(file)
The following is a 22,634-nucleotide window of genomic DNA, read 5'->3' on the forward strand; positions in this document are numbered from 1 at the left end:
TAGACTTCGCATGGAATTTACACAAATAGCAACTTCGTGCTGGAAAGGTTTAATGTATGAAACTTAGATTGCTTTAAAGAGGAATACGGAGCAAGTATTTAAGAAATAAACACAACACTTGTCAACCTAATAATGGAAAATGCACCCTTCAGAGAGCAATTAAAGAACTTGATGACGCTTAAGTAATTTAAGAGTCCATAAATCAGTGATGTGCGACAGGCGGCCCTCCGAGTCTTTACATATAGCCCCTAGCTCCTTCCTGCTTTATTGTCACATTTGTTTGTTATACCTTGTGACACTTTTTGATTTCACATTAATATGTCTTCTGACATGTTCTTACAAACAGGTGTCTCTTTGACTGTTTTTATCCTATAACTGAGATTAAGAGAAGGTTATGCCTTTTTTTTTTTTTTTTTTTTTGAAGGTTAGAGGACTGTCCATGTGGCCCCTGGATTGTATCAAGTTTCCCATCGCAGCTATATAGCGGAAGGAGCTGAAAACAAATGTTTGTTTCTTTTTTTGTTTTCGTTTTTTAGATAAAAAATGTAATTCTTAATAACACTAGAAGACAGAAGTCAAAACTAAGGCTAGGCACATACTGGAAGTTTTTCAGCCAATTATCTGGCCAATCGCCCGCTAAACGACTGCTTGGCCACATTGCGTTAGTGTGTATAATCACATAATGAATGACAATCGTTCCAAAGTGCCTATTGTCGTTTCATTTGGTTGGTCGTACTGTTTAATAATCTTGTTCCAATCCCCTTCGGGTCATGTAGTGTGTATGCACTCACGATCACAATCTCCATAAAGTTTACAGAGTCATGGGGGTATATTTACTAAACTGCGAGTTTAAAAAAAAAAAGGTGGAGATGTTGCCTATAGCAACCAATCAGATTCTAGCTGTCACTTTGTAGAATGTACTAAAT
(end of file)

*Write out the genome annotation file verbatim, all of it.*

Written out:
The following is a 22,634-nucleotide window of genomic DNA, read 5'->3' on the forward strand; positions in this document are numbered from 1 at the left end:
TAGACTTCGCATGGAATTTACACAAATAGCAACTTCGTGCTGGAAAGGTTTAATGTATGAAACTTAGATTGCTTTAAAGAGGAATACGGAGCAAGTATTTAAGAAATAAACACAACACTTGTCAACCTAATAATGGAAAATGCACCCTTCAGAGAGCAATTAAAGAACTTGATGACGCTTAAGTAATTTAAGAGTCCATAAATCAGTGATGTGCGACAGGCGGCCCTCCGAGTCTTTACATATAGCCCCTAGCTCCTTCCTGCTTTATTGTCACATTTGTTTGTTATACCTTGTGACACTTTTTGATTTCACATTAATATGTCTTCTGACATGTTCTTACAAACAGGTGTCTCTTTGACTGTTTTTATCCTATAACTGAGATTAAGAGAAGGTTATGCCTTTTTTTTTTTTTTTTTTTTTGAAGGTTAGAGGACTGTCCATGTGGCCCCTGGATTGTATCAAGTTTCCCATCGCAGCTATATAGCGGAAGGAGCTGAAAACAAATGTTTGTTTCTTTTTTTGTTTTCGTTTTTTAGATAAAAAATGTAATTCTTAATAACACTAGAAGACAGAAGTCAAAACTAAGGCTAGGCACATACTGGAAGTTTTTCAGCCAATTATCTGGCCAATCGCCCGCTAAACGACTGCTTGGCCACATTGCGTTAGTGTGTATAATCACATAATGAATGACAATCGTTCCAAAGTGCCTATTGTCGTTTCATTTGGTTGGTCGTACTGTTTAATAATCTTGTTCCAATCCCCTTCGGGTCATGTAGTGTGTATGCACTCACGATCACAATCTCCATAAAGTTTACAGAGTCATGGGGGTATATTTACTAAACTGCGAGTTTAAAAAAAAAAAGGTGGAGATGTTGCCTATAGCAACCAATCAGATTCTAGCTGTCACTTTGTAGAATGTACTAAAT